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Connor rushed forward, pushing his legs as fast as he could. He lunged and caught the edge of a chain link fence, pulling himself over and cutting his hand on a rusted edge. He cursed as he landed, palm dripping blood onto the concrete.
“Stop running, you—“A policeman grunted as he heaved his heavy form over the fence. It bent under his weight. Connor took off, keeping to the shadowy alleyways of the town. At this point he was a criminal, no matter how small the offense, and no matter the reason why.
A bitter hatred coursed through his veins, pushing him faster, to his brink. This place, this town called Century, no part of him dared to call it home. A home was where you were welcome, where opportunities were laid before you. A place where at least someone cared. He had long since given up on this place. Here, he was labeled, he was homeless, and he was wanted for all the wrong reasons.
His breathing was ragged and painful when he finally stopped in an alley. The policeman had been lost some time ago. He looked down at the shredded morsel in his hand, spoiled by the blood and sweat of the pursuit. So much for dinner, he thought in spite of himself.
As he threw his ruined item to the ground, he glanced across the street, to the adjacent alleyway. There was girl there, avidly spray painting the wall of the Town Hall. When one can was empty she threw it into a trashcan fire, where it exploded, and pulled another from a bag that sat on the hood of a rusted, junk yard car. Everyone who walked by didn’t even acknowledge her existence.
A strange wonder and awe pulled him to her, as he wandered over and sat on the car hood. He said nothing, and neither did she. It was a mutual understanding of being understated, Connor thought, as she tossed an empty can to him. He threw it in the fire.
He watched and wondered how she could possibly see what she was doing? The alley was pitch black, set aside the fire, which wasn’t close enough to cast enough light to see anything. He enjoyed it. What was incredible to him seemed comfortable to her.
“What’s your name?” He asked after hours of contented watching.
“Alice,” she said without so much of a pause from her work. “Yours?”
“There’s food in the bag,” she said, taking him off guard.
“I heard your stomach growling.”
“Really? How?” He immediately felt stupid for asking.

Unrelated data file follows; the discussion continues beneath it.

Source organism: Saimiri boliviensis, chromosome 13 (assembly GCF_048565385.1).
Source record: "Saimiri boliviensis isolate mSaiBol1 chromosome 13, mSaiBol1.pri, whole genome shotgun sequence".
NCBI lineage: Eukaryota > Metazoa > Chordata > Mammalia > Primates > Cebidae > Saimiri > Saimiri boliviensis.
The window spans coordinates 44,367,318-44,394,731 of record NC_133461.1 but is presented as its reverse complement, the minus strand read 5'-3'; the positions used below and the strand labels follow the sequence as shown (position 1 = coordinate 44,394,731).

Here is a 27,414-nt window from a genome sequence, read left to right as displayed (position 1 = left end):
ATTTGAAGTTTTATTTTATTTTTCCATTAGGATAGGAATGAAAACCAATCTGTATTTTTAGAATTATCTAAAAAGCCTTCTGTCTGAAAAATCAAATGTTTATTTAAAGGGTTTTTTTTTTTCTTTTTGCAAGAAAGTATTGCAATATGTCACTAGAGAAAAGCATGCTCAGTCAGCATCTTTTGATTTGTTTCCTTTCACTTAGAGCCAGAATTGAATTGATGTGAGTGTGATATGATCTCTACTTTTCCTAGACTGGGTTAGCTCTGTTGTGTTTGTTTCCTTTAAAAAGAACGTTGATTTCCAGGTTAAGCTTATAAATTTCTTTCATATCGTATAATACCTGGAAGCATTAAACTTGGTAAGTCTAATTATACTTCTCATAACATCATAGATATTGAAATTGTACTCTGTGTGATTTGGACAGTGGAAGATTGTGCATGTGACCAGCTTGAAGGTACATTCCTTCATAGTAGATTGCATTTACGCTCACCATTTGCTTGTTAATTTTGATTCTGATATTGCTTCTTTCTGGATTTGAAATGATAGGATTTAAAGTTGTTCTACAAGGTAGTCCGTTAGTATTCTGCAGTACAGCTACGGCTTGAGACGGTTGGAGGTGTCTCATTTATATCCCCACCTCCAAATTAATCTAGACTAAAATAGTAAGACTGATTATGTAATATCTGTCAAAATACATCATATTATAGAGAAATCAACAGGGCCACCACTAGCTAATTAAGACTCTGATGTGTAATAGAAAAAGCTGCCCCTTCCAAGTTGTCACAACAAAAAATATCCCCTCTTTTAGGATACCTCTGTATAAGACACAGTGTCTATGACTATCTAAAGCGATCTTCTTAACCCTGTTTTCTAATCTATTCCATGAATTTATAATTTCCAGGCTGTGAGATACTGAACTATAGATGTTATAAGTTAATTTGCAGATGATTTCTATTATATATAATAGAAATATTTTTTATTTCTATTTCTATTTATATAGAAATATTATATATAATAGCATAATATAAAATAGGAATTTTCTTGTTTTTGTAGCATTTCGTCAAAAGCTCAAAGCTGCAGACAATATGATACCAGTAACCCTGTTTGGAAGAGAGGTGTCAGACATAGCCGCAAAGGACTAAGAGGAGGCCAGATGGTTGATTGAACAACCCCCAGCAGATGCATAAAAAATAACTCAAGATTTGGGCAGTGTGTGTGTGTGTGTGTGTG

“I’m not deaf, you know.” There wasn’t any humor in her voice. There wasn’t really any emotion to her voice at all, now that he thought about it.
Connor shrugged and reached for the bag. He was ravenous, but he forced himself to only take half of the food in her bag. This kindness was foreign, as long dead as his future, but he welcomed it.
That night Connor watched her as she colored the darkness until he fell asleep on the hood of the car. He woke a few hours later covered by her jacket. It wasn’t dawn yet. He slid from the hood to the ground, scattering several spray paint cans. “Alice?”
The only response that came was the sound of her pulling the freshly stoked fire to the center of the dingy alleyway. Its light cast a glow on the greatest piece of art he had ever seen.
To the left was a beautiful, flowing American flag, precisely detailed in every shadow, raised by streaks of gold. And, to the right, there was a long, straight line of people of different backgrounds and cultures, all standing in stiff, patriotic salute to the flag. They, too, were finely detailed. But, what stood out the most, Connor found, were the tears of blood they all cried.
“Nothing. Just my frustrations.” He looked at her and saw her face for the first time, though she was looking past him. She was normal, but something about her made her seem like she was the last of a special group. She had medium length, brown hair that was pulled back into a lank, plain pony tail. Her dark chocolate eyes had depth to them, but they were as unreadable as her voice.
The morning sun began to spill onto the street and someone was whistling as they came up the sidewalk, a distance away.
“You better get out of here,” she said. “I know the police were after you yesterday.”
“Ha, right,” Connor scoffed. He motioned to the mural. “And you aren’t worried that you’ll get caught?”
“No.” Her face was expressionless as she stared at her work. The whistling was getting louder as she slung her bag on her back lazily.
She turned, slowly facing him, looking at him for the first time. “Who do you think they’d rather see in the media? You or me?”
He said nothing. He wasn’t sure what she meant.
The whistling stopped suddenly and was replaced by a loud, “hey, you!” Connor turned on his heels just into time to see the oversized uniform as the policeman tackled him. Connor resisted, but then gave up. The weight that bore down on him was too much to contend with as the policeman pinned him face-down on the ground.
He looked up only to see Alice casually turn the corner and leave the alley-- and him-- behind her.
The policeman hauled Connor to his feet, hands behind his back, handcuffed. He looked down as the officer read him his Miranda Rights. It was then that he noticed the patch of neon green on the alley floor; a note, in block letters:
“Viva la Gloria.”*
* Copyright 2009 Reprise Records